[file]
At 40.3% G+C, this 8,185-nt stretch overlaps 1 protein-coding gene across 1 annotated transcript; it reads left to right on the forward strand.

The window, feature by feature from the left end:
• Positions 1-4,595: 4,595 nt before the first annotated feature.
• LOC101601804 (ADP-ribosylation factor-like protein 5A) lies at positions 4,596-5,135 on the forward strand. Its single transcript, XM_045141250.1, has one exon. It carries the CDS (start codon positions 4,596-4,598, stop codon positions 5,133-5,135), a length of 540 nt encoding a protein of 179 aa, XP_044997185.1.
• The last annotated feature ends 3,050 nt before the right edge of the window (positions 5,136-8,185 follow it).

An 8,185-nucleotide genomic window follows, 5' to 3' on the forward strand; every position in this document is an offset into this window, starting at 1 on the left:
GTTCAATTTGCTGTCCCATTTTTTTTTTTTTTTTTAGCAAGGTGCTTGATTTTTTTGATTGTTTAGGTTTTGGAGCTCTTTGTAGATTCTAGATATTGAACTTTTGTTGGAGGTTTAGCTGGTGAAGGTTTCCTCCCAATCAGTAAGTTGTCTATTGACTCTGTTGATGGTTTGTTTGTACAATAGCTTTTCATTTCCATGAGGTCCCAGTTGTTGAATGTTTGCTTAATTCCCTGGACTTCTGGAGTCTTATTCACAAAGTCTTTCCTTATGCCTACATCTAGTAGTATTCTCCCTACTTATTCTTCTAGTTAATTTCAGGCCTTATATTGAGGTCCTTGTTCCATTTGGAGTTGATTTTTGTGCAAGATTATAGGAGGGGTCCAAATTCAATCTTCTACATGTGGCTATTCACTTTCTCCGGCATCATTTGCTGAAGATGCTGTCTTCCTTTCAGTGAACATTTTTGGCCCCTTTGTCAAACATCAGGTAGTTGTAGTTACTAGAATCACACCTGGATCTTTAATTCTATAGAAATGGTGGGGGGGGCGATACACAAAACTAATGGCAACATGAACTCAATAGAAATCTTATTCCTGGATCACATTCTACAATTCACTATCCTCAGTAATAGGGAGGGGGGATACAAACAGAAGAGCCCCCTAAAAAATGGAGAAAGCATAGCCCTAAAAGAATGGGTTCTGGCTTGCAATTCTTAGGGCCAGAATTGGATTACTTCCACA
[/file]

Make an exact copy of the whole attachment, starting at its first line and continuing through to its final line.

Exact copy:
At 40.3% G+C, this 8,185-nt stretch overlaps 1 protein-coding gene across 1 annotated transcript; it reads left to right on the forward strand.

The window, feature by feature from the left end:
• Positions 1-4,595: 4,595 nt before the first annotated feature.
• LOC101601804 (ADP-ribosylation factor-like protein 5A) lies at positions 4,596-5,135 on the forward strand. Its single transcript, XM_045141250.1, has one exon. It carries the CDS (start codon positions 4,596-4,598, stop codon positions 5,133-5,135), a length of 540 nt encoding a protein of 179 aa, XP_044997185.1.
• The last annotated feature ends 3,050 nt before the right edge of the window (positions 5,136-8,185 follow it).

An 8,185-nucleotide genomic window follows, 5' to 3' on the forward strand; every position in this document is an offset into this window, starting at 1 on the left:
GTTCAATTTGCTGTCCCATTTTTTTTTTTTTTTTTAGCAAGGTGCTTGATTTTTTTGATTGTTTAGGTTTTGGAGCTCTTTGTAGATTCTAGATATTGAACTTTTGTTGGAGGTTTAGCTGGTGAAGGTTTCCTCCCAATCAGTAAGTTGTCTATTGACTCTGTTGATGGTTTGTTTGTACAATAGCTTTTCATTTCCATGAGGTCCCAGTTGTTGAATGTTTGCTTAATTCCCTGGACTTCTGGAGTCTTATTCACAAAGTCTTTCCTTATGCCTACATCTAGTAGTATTCTCCCTACTTATTCTTCTAGTTAATTTCAGGCCTTATATTGAGGTCCTTGTTCCATTTGGAGTTGATTTTTGTGCAAGATTATAGGAGGGGTCCAAATTCAATCTTCTACATGTGGCTATTCACTTTCTCCGGCATCATTTGCTGAAGATGCTGTCTTCCTTTCAGTGAACATTTTTGGCCCCTTTGTCAAACATCAGGTAGTTGTAGTTACTAGAATCACACCTGGATCTTTAATTCTATAGAAATGGTGGGGGGGGCGATACACAAAACTAATGGCAACATGAACTCAATAGAAATCTTATTCCTGGATCACATTCTACAATTCACTATCCTCAGTAATAGGGAGGGGGGATACAAACAGAAGAGCCCCCTAAAAAATGGAGAAAGCATAGCCCTAAAAGAATGGGTTCTGGCTTGCAATTCTTAGGGCCAGAATTGGATTACTTCCACA